Netflix’s first French original series Lupin climbed to the top of the streaming platform’s most watched list and quenched the thirst of fans of a good mystery. With only five episodes for the first season, its a quick binge.
Synopsis: Assane Diop (Omar Sy) is secretly one of the greatest burglars and con artists in all of France. He is a master of disguise who uses his supreme intelligence and quick wit to get out of the stickiest situations. He plans to steal the necklace of Marie Antoinette from The Louvre but discovers that the secrets that the jewel carries is connected to his dead father.
At first glance, Lupin is a great nod to classic whodunits with a modern twist. This is the perfect embodiment of the lead character, who takes inspiration from the famed Arsene Lupin, gentleman burglar, the main protagonist in Maurice LeBlanc’s adventure series in the 1960s, if the character is introduced to modern technology and trusted accomplices in present day.
Omar Sy is a great choice for the role. He can shift from being a suave billionaire to a lowly janitor in an instant and he pulls it off with a confidence that only a great conman can. The actor doesn’t do much but somehow, his easy gait and affability is enough to effectively portray the role.
I admit that at times, it seems unbelievable how efficiently he is able to blend into the shadows but it kind of makes sense too, as it illustrates one of his father’s statements that the rich don’t really “look” at people whom they consider to be beneath them.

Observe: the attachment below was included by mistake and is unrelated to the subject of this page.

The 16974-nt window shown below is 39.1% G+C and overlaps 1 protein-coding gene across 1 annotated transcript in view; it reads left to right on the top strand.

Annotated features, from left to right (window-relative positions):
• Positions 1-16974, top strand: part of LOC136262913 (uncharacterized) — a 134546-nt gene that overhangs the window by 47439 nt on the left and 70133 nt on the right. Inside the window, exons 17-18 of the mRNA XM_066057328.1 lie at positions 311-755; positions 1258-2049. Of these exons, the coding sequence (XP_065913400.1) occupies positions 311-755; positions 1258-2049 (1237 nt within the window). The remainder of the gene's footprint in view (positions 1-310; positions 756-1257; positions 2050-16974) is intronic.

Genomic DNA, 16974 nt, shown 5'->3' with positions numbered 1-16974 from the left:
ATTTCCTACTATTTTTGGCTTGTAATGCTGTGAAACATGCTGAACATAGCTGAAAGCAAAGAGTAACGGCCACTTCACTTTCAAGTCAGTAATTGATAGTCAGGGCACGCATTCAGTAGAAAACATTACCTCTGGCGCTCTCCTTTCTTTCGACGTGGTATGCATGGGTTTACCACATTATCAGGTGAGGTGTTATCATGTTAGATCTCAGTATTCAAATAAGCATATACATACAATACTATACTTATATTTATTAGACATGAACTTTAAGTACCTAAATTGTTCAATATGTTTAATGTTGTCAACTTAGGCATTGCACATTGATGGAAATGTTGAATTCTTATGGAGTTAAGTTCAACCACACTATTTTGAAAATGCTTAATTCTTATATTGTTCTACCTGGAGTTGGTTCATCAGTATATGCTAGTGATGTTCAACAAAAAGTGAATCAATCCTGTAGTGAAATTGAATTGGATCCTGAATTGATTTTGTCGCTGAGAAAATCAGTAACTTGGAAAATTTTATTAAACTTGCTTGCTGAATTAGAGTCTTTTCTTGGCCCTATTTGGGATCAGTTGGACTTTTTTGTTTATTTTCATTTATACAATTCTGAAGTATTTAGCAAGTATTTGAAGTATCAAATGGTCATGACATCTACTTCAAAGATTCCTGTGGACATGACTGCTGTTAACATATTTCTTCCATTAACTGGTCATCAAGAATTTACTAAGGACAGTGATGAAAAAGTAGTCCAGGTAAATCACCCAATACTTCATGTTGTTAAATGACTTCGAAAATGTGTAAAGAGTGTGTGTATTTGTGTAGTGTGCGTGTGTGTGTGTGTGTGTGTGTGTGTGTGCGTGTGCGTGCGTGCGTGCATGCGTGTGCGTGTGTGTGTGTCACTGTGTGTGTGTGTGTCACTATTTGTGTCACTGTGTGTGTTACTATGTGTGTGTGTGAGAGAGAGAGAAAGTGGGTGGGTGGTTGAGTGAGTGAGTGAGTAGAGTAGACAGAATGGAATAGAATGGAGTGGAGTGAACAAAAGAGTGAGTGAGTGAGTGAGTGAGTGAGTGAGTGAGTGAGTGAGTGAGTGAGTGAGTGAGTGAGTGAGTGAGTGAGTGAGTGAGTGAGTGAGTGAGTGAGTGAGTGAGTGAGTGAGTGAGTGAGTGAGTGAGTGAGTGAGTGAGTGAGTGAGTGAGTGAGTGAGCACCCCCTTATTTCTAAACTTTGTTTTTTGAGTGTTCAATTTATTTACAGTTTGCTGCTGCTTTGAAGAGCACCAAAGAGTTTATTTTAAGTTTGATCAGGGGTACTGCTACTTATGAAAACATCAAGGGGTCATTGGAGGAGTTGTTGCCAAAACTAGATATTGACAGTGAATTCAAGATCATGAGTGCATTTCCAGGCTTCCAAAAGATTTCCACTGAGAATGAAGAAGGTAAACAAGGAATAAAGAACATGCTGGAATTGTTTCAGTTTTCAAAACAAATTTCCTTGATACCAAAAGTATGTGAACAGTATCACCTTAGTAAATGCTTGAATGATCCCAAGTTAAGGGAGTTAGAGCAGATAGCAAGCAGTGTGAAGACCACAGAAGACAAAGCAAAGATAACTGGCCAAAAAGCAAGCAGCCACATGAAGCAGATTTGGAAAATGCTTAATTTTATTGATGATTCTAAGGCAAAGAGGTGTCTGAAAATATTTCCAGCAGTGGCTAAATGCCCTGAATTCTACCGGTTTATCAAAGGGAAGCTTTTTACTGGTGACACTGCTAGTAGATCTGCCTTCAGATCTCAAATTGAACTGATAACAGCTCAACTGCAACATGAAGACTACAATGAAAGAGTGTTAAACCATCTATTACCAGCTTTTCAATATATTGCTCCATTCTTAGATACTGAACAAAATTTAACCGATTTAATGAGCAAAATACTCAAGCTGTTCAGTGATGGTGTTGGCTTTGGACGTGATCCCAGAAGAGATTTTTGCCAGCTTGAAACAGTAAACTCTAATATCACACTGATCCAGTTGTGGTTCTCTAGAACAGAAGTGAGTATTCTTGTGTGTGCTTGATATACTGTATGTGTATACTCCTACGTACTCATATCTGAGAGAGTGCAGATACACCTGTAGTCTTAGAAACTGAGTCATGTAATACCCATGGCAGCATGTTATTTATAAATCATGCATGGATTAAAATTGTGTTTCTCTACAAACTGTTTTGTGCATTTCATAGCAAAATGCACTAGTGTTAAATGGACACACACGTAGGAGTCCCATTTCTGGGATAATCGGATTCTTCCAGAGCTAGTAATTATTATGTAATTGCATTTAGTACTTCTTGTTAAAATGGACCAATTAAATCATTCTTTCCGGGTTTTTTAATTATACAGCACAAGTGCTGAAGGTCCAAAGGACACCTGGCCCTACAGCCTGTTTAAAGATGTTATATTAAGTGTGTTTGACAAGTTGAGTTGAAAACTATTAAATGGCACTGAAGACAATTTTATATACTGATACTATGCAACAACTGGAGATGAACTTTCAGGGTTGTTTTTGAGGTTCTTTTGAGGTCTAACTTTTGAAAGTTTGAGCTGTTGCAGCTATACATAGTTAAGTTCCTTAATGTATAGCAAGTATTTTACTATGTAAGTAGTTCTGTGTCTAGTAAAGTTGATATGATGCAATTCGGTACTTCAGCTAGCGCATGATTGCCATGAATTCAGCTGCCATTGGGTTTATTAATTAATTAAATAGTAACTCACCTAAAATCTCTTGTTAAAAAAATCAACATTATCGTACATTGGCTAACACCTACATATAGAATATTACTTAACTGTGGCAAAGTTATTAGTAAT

Its fun to watch Assane take on different personas and stay one step ahead of his enemies. It is interesting to see each layer of the plot unfold as more mysteries are unlocked about his father and the corrupt Hubert Pellegrini.
At times I wonder though if the French police has ever thought of processing a crime scene because surely, they would find Assane’s fingerprints all over the place. The guy never uses gloves. In some cases, his disguise only comprises of a pair of glasses. Like, seriously, are there no high quality CCTVs at the Louvre, at City Hall or any French establishment?
Its absurd how Juliette and Anne Pellegrini remain so blind to Hubert’s deception after 25 years of being with the man.
In the same way, it was frustrating to learn that Assane simply planned the heist because he felt like it, and not because he believed that his father was innocent for the better part of two decades (and a half). He was 14 when he died. He should have known his dad better.
I like the parallels that the show is establishing between Assane and his son. It would be interesting to see how Raoul connects the dots and discovers what his Papa has really been up to.
Despite these concerns, Lupin is a great way to spend hours of your spare time, but because of its length, it only manages to touch on the surface. Its pretty light for a crime mystery but has its own laid back charm. I would like to see how Season 2 plays out now that Assane’s identity is clear to both his enemies and a few select members of the French police.